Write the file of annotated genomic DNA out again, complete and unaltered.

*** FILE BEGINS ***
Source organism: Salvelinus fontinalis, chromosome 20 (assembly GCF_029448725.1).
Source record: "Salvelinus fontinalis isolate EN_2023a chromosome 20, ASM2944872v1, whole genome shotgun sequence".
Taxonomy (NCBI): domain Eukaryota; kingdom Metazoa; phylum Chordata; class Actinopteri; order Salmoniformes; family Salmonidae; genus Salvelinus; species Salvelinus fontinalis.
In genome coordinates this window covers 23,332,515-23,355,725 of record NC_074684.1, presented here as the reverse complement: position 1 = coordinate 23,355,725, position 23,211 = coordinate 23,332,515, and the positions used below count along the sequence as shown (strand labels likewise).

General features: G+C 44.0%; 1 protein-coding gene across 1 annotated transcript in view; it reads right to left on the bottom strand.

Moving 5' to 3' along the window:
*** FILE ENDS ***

Source organism: Salvelinus fontinalis, chromosome 20 (assembly GCF_029448725.1).
Source record: "Salvelinus fontinalis isolate EN_2023a chromosome 20, ASM2944872v1, whole genome shotgun sequence".
Taxonomy (NCBI): domain Eukaryota; kingdom Metazoa; phylum Chordata; class Actinopteri; order Salmoniformes; family Salmonidae; genus Salvelinus; species Salvelinus fontinalis.
In genome coordinates this window covers 23,332,515-23,355,725 of record NC_074684.1, presented here as the reverse complement: position 1 = coordinate 23,355,725, position 23,211 = coordinate 23,332,515, and the positions used below count along the sequence as shown (strand labels likewise).

General features: G+C 44.0%; 1 protein-coding gene across 1 annotated transcript in view; it reads right to left on the bottom strand.

Moving 5' to 3' along the window: